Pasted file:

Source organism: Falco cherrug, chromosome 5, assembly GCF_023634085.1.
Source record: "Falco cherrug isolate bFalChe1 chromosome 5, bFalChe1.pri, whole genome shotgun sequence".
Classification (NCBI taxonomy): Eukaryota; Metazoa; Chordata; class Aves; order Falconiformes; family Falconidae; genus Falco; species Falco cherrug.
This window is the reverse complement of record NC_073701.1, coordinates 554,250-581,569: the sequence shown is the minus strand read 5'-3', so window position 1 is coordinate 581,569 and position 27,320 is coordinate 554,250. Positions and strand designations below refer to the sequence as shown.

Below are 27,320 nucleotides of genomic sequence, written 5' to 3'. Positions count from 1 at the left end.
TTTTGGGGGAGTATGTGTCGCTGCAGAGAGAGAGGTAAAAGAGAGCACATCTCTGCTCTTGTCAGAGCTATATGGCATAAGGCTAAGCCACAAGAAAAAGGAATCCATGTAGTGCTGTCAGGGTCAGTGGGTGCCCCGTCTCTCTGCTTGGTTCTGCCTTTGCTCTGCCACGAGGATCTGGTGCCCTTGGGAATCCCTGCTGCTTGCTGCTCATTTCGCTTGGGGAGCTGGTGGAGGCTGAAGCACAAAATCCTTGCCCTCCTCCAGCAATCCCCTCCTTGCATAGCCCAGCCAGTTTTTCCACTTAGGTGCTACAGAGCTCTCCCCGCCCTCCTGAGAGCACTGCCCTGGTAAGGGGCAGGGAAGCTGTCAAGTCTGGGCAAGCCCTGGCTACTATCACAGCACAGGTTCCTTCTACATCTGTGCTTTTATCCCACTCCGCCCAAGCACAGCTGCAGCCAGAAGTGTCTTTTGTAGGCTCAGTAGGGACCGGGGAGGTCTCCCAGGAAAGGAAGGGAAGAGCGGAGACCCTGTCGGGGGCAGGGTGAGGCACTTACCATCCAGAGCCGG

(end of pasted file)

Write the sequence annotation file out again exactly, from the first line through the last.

Source organism: Falco cherrug, chromosome 5, assembly GCF_023634085.1.
Source record: "Falco cherrug isolate bFalChe1 chromosome 5, bFalChe1.pri, whole genome shotgun sequence".
Classification (NCBI taxonomy): Eukaryota; Metazoa; Chordata; class Aves; order Falconiformes; family Falconidae; genus Falco; species Falco cherrug.
This window is the reverse complement of record NC_073701.1, coordinates 554,250-581,569: the sequence shown is the minus strand read 5'-3', so window position 1 is coordinate 581,569 and position 27,320 is coordinate 554,250. Positions and strand designations below refer to the sequence as shown.

Below are 27,320 nucleotides of genomic sequence, written 5' to 3'. Positions count from 1 at the left end.
TTTTGGGGGAGTATGTGTCGCTGCAGAGAGAGAGGTAAAAGAGAGCACATCTCTGCTCTTGTCAGAGCTATATGGCATAAGGCTAAGCCACAAGAAAAAGGAATCCATGTAGTGCTGTCAGGGTCAGTGGGTGCCCCGTCTCTCTGCTTGGTTCTGCCTTTGCTCTGCCACGAGGATCTGGTGCCCTTGGGAATCCCTGCTGCTTGCTGCTCATTTCGCTTGGGGAGCTGGTGGAGGCTGAAGCACAAAATCCTTGCCCTCCTCCAGCAATCCCCTCCTTGCATAGCCCAGCCAGTTTTTCCACTTAGGTGCTACAGAGCTCTCCCCGCCCTCCTGAGAGCACTGCCCTGGTAAGGGGCAGGGAAGCTGTCAAGTCTGGGCAAGCCCTGGCTACTATCACAGCACAGGTTCCTTCTACATCTGTGCTTTTATCCCACTCCGCCCAAGCACAGCTGCAGCCAGAAGTGTCTTTTGTAGGCTCAGTAGGGACCGGGGAGGTCTCCCAGGAAAGGAAGGGAAGAGCGGAGACCCTGTCGGGGGCAGGGTGAGGCACTTACCATCCAGAGCCGG